Netflix Builds Proof-of-Concept AI Model to Simplify Subtitles for Translation

To help localize subtitles from English to other languages, such as Russian, Spanish, or Portuguese, Netflix developed a proof-of-concept AI model that can automatically simplify and translate subtitles to multiple languages. 

The work is presented in a paper, Simplify-then-Translate: Automatic Preprocessing for Black-Box Machine Translation, published this month on the pre-print platform arXiv. The work is a collaboration between Netflix and Virginia Tech. 

“Black-box machine translation systems have proven incredibly useful for a variety of applications yet by design are hard to adapt, tune to a specific domain, or build on top of,” the researchers explained. 

To help solve the problem, the team used a technique that they call automatic preprocessing (APP), which uses sentence simplification as a precursor to black-box, AI-based, translation systems. 

“The model is used to preprocess source sentences of multiple low-resource language pairs. We show that this preprocessing leads to better translation performance as compared to non-preprocessed source sentences,” the researchers stated. 

For training, the team used the Transformer architecture through the tensor2tensor7 library on TensorFlow. All experiments were run using machines with four NVIDIA V100 GPUs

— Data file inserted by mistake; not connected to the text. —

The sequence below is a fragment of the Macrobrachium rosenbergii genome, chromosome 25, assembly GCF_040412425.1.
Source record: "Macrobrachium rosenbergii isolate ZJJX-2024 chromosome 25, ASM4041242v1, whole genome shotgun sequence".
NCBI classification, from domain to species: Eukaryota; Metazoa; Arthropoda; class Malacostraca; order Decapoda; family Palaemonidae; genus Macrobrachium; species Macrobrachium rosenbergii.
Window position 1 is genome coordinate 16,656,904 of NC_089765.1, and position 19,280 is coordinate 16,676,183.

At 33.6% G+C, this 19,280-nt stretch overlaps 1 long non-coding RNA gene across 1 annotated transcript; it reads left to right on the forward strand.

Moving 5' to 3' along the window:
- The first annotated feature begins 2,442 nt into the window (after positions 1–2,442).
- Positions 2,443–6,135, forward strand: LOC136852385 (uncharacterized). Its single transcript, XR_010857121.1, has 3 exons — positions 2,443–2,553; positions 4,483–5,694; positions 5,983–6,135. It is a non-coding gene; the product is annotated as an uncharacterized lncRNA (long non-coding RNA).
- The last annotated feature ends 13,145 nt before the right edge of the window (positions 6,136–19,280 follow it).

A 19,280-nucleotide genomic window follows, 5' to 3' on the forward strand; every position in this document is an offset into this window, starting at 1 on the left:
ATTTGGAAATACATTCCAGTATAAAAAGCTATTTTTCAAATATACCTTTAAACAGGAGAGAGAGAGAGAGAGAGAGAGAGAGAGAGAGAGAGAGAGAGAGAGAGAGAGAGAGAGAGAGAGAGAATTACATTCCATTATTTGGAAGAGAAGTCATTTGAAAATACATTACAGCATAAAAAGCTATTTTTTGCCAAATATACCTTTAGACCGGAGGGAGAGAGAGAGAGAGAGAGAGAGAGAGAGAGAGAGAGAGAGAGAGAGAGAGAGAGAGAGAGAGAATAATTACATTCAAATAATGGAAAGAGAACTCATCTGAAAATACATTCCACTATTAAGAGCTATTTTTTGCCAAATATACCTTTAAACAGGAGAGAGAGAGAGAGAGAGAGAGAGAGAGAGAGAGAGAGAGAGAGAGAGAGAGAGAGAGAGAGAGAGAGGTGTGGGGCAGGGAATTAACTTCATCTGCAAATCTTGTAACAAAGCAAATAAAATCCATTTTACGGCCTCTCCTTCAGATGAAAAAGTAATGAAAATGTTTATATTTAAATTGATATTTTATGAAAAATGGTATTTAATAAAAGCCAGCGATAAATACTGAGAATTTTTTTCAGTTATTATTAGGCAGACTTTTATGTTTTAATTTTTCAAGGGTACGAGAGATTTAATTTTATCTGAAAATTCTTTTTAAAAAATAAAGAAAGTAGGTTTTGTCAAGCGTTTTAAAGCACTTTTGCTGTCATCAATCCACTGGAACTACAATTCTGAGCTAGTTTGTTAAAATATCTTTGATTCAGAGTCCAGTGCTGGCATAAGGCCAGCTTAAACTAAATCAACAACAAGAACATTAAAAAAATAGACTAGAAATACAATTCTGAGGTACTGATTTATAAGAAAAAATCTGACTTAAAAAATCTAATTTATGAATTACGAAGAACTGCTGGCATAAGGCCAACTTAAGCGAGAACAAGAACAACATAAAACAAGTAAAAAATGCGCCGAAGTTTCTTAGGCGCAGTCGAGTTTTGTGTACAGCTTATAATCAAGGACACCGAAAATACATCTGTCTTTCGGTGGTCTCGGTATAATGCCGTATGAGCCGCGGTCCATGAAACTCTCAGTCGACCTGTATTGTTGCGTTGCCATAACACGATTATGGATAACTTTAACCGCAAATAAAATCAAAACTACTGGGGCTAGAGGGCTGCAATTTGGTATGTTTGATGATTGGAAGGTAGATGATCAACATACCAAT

“We use a sub-word vocabulary of size 32,000 implemented using the Word-Piece algorithm to deal with out-of-vocabulary words and the open vocabulary problem in speech-to-speech language models,” the researchers explained. 

Qualitative examples of simplifications brought about by APP (positive and negative). Source: Netflix research.
Qualitative examples of how APP simplification can help mitigate BBMT errors on the FIGS and Open Subtitles datasets. Here x is the input source. Source: Netflix research.

Even though this work mainly focuses on simplifying English-based subtitles, the model is universal and can be used for other languages. 

“Our work merges two important sub-fields of natural language processing (NLP) (machine translation and sentence simplification) and paves the path for future research in both of these fields,” the researchers said. 

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